China’s top climate official said Thursday that the complete elimination of fossil fuels is unrealistic and that they must continue to play an important role in maintaining global energy security.
China is the world’s largest consumer of fossil fuels, including coal and oil, and its special climate envoy, Xie Zhenhua, was replying to ambassadors’ views at a round-table in Beijing on Thursday ahead of the COP28 climate conference in Dubai in November.
Reuters got a copy of Xie Zhenhua’s speech text as well as a video recording of the meeting.
Countries are under pressure to make more ambitious pledges to combat global warming after a United Nations-led global “stocktake” revealed that an additional 20 gigatonnes of carbon dioxide reductions would be required this decade alone to keep temperatures from rising below the critical 1.5 degrees Celsius above pre-industrial levels.
The stocktake will be at the forefront of discussions at the COP28 climate summit, with campaigners hoping that it will generate the political will to establish explicit objectives to phase out coal and oil consumption.
China Favors carbon capture and storage
Xie, on the other hand, believes that due to the intermittent nature of renewable energy and the immaturity of important technologies such as energy storage, the world must continue to rely on fossil fuels to ensure economic growth.
“It is unrealistic to completely phase out fossil fuel energy,” said Xie, who will represent China at the UN Climate Change Conference this year.
China spearheaded efforts to amend the language of the final accord from “phasing out” to “phasing down” fossil fuels at the 2021 climate negotiations in Glasgow. China also favours expanding the use of abatement technology such as carbon capture and storage.
While abolishing the use of fossil fuels will not be on the table at COP28, Xie stated that China was open to adopting a global renewable energy target as long as it took into account the diverse economic realities of different countries.
He also welcomed commitments made to him by his US counterpart John Kerry that a US$100 billion yearly fund to assist developing nations in adapting to climate change will be made available shortly, but said that it was “only a drop in the bucket.”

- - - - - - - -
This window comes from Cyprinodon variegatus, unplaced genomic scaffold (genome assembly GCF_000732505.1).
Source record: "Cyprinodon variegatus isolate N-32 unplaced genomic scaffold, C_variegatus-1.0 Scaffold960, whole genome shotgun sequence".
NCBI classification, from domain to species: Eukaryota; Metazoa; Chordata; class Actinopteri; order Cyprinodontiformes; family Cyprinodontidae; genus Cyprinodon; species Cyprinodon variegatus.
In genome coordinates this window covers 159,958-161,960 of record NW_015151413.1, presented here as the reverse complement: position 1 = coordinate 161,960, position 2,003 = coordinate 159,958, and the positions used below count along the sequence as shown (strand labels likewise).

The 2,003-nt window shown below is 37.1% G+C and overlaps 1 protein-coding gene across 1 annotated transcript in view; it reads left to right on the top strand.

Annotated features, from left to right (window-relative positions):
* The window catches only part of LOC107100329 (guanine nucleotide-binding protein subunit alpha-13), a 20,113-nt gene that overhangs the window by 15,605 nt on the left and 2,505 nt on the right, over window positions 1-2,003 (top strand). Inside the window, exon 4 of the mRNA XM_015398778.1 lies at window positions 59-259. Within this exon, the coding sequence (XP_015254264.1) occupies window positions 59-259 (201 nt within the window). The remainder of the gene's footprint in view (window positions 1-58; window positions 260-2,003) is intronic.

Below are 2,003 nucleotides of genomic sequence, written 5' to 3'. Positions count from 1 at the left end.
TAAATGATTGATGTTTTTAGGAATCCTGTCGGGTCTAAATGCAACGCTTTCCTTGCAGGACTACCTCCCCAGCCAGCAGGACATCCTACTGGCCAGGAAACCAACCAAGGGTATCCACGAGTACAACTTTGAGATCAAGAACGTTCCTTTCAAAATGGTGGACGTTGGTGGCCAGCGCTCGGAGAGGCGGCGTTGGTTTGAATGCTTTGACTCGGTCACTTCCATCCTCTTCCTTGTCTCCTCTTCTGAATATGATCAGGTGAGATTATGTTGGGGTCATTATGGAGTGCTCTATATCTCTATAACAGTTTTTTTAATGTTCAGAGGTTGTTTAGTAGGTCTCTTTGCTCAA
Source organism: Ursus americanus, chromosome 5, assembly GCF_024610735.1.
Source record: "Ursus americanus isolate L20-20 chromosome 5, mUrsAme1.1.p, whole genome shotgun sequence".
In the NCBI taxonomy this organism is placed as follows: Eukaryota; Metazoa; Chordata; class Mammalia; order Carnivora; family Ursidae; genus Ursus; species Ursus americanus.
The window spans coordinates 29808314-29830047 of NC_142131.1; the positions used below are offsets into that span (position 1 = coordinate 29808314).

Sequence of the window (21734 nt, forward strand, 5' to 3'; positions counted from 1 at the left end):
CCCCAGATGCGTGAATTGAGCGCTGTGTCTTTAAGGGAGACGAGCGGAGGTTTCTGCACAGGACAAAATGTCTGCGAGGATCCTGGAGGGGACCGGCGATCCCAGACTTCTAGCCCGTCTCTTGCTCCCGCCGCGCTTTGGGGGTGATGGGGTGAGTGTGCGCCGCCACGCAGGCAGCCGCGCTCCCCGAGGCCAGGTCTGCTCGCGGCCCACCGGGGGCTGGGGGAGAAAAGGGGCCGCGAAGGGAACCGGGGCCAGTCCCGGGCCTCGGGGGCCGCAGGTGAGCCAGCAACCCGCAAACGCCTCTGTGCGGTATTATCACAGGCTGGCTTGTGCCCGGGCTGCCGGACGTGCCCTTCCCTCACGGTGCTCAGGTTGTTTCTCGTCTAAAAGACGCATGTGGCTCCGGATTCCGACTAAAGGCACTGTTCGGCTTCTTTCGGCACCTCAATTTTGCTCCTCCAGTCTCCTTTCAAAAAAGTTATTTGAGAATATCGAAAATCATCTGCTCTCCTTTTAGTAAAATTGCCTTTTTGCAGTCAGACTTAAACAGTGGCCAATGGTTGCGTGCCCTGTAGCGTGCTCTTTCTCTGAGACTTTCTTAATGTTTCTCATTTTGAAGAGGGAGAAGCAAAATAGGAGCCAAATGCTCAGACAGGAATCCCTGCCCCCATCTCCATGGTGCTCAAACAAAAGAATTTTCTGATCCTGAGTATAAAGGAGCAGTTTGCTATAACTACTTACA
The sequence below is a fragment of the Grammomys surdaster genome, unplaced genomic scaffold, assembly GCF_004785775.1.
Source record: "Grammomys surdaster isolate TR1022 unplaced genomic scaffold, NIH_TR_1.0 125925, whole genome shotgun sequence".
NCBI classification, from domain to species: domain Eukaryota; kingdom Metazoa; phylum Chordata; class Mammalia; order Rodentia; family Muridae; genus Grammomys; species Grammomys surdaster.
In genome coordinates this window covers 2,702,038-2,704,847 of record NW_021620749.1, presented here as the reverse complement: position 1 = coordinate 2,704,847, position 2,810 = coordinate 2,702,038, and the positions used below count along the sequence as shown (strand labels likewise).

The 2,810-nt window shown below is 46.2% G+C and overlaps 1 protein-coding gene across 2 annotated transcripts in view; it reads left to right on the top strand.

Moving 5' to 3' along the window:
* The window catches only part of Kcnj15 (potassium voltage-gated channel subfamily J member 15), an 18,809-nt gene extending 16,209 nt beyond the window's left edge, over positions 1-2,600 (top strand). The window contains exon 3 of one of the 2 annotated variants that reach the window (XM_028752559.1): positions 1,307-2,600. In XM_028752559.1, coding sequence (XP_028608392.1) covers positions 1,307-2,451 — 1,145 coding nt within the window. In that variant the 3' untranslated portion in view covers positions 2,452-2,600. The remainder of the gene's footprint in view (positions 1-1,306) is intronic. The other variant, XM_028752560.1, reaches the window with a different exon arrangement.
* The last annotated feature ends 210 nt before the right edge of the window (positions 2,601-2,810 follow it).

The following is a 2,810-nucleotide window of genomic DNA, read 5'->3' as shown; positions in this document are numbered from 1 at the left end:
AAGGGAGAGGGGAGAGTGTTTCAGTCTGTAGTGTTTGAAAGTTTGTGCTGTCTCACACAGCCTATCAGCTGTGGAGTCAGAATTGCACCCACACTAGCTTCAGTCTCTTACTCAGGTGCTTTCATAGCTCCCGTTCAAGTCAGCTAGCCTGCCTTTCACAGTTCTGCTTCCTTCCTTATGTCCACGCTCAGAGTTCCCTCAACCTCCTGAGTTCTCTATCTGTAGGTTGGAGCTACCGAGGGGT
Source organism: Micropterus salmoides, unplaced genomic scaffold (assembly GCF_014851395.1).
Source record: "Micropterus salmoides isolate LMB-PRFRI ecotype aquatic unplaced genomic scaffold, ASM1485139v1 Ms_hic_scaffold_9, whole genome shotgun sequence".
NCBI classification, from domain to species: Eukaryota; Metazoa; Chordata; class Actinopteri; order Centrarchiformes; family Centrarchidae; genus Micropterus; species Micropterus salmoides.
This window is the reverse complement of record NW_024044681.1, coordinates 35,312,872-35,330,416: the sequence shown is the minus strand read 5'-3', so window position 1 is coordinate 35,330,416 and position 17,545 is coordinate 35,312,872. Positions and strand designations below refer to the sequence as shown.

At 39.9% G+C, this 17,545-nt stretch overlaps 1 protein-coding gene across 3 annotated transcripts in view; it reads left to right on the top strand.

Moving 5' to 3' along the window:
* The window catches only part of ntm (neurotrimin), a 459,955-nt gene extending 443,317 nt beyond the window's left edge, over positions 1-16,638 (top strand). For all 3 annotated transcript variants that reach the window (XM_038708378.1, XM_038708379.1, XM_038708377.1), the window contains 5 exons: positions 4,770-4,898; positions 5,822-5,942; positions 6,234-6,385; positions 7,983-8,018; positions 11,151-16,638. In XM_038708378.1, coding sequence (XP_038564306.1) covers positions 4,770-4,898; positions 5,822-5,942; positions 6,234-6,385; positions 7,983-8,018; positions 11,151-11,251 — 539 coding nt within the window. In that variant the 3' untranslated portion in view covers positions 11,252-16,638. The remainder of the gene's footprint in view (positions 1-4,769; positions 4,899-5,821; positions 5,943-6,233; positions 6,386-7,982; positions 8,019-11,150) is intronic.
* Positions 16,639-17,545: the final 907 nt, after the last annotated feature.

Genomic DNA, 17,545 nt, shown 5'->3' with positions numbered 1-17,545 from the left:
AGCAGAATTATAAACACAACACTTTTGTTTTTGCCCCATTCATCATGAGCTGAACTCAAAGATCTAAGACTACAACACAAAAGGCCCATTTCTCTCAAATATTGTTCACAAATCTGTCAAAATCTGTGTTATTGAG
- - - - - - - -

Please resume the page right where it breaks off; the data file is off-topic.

EU Carbon Levies on Products from China
China and the United States, the world’s two largest greenhouse gas polluters, began high-level climate talks in July after a break caused by US Representative Nancy Pelosi’s travel to Taiwan, which China claims.
China has rejected US efforts to approach climate change as a diplomatic “oasis” separate from the two countries’ broader geopolitical problems, with US trade restrictions on Chinese solar panels being a sore subject.
Xie warned that protectionism might raise the cost of solar panels by 20-25%, delaying the energy transition, and urged countries not to “politicice” cooperation in new energy.
He also restated China’s objection to the European Union’s (EU) Carbon Border Adjustment Mechanism, which would levy carbon duties on Chinese and other imports.
China has approved more coal power facilities last year than at any other time in the previous seven years. It’s roughly the equal of two new coal power plants per week.
New coal power licences
According to a survey by energy data organisations Global Energy Monitor and the Centre for Research on Energy and Clean Air, the government doubled the number of new coal power licences in 2022 compared to 2021.
The increased permitting of new coal plants appears to be a response to the prolonged drought and last summer’s epic hot wave, which scientists say was made more likely by climate change.
The hot wave increased demand for air conditioning, causing grid issues. Heat and drought caused rivers to dry up, particularly parts of the Yangtze, resulting in less hydropower.
Due to the war in Ukraine, high prices for liquefied natural gas compelled at least one province to resort to coal.
According to the report, China leads the globe in the construction of new solar and wind power plants, while also developing more coal plants than any other country.
Government and industry argue that coal facilities will be utilised as backup support for renewables and during times of high electricity demand, such as heat waves.
China is the world’s largest emitter of fossil fuels, and it has vowed to reduce its emissions by 2030. However, there are concerns about how high that peak may reach and how quickly it will arrive.